I had the wonderful opportunity of seeing my wife’s favourite piece of art on Friday. After I was done work at the Vatican Library, we popped over to St Peter’s, and I beheld Michelangelo’s Pietà. This is one of the Florentine sculptor’s greatest masterpieces, alongside big, naked David, horny Moses, and the Sistine Chapel. I present it to you (in my wife’s own photo!) as large as this WordPress theme will allow:
When I beheld this milky, silky, polished chef-d’oeuvre, I could not help but be overcome by emotion. It is a striking, powerful image. Mary is cradling her Son in her arms.
Yet he droops lifelessly.
Mary gestures to the viewer in her grief, her eyes cast down towards her lifeless, spent Son.
Here, at the Pietà all the sorrows of the world meet.
This is the depth of the reality of all human sorrow, compounded because this Son of hers was the Son of promise.
And what does that promise contain?
Because of its inclusion in Roman Rite Compline and Cranmer’s Evensong, the Song of Simeon, or Nunc Dimittis, is the most famous part of the old Israelite’s encounter with Christ in the Presentation in the Temple (Lk 2:29-32). However, Simeon also speaks a prophecy:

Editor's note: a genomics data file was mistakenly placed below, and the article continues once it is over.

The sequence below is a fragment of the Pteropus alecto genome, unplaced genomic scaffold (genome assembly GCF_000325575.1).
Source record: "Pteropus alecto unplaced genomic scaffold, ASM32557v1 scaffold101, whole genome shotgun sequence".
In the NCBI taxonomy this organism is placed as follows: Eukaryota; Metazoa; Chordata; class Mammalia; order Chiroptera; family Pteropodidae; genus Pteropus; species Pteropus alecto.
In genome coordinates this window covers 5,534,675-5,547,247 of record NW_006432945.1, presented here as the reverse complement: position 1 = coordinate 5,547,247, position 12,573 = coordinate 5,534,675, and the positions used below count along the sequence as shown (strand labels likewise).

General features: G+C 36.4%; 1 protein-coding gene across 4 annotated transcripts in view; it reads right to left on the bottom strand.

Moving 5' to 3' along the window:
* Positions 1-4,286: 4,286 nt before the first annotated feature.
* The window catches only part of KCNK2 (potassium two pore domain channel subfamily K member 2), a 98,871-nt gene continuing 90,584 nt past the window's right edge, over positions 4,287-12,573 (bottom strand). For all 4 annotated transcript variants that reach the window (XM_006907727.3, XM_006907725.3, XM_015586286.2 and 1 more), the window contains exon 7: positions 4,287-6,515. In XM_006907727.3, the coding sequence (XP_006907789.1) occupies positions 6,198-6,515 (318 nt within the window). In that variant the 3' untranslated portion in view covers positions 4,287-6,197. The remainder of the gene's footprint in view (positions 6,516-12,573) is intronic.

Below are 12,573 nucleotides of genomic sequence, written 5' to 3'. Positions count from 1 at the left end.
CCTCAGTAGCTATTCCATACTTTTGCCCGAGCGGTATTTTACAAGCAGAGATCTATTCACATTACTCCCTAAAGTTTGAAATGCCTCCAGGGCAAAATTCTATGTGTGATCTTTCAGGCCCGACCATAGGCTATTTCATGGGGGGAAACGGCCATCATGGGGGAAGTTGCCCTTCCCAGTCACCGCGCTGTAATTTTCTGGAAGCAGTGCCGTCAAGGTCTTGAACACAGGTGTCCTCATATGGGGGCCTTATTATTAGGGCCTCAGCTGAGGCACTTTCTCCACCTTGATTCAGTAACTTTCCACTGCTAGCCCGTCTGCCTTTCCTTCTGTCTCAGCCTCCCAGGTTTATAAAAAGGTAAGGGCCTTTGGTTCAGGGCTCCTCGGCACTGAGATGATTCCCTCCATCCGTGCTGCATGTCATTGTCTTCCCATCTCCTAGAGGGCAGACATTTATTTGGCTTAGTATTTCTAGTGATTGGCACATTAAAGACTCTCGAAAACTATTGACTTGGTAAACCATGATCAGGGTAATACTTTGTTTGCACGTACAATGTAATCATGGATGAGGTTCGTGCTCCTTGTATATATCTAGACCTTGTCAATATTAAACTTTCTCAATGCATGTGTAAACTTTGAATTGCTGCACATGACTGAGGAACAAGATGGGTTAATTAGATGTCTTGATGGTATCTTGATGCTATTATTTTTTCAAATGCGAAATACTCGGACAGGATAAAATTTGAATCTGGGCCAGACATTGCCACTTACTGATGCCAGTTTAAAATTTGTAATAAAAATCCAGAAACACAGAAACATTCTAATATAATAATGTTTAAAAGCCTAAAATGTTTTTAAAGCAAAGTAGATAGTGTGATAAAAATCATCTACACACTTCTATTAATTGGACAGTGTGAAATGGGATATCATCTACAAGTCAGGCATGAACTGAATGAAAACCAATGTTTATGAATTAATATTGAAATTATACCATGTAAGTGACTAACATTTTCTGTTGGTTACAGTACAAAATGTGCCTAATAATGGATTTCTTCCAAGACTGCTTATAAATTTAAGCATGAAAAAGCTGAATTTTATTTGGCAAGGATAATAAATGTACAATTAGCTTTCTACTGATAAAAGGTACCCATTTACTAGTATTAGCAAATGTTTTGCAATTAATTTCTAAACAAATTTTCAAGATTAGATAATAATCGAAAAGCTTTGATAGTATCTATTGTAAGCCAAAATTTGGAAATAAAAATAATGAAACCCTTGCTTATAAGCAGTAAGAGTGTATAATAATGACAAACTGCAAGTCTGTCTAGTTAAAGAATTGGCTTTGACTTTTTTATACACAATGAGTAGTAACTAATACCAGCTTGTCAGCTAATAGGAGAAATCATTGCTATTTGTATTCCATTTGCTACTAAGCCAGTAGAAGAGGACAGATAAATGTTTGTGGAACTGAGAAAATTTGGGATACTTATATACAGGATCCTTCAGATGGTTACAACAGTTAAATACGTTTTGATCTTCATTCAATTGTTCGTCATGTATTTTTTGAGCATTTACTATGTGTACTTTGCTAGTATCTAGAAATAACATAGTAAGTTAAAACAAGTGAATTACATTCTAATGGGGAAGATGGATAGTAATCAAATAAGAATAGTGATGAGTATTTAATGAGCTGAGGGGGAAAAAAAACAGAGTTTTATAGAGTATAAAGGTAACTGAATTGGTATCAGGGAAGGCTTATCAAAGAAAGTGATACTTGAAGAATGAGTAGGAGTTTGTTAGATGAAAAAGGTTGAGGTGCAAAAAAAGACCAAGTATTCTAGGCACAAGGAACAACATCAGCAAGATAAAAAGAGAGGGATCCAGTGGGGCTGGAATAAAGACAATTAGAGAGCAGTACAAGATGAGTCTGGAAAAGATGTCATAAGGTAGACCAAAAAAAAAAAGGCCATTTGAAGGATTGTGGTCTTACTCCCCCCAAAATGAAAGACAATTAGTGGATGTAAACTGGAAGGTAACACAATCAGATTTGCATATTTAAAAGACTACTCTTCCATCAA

Behold, this Child is destined for the fall and rising of many in Israel, and for a sign which will be spoken against (yes, a sword will pierce through your own soul also), that the thoughts of many hearts may be revealed. (Lk 2:34-35, NKJV)
When I looked upon the Pietà, upon the grief of the Mother of Our Lord, upon the immediate, earthly aftermath of the terrible necessity that was wrought for our salvation, that verse struck me with force and vigour.
a sword will pierce through your own soul also
Here sits Mary, full of grace. Full of sorrow. For her Son is dead.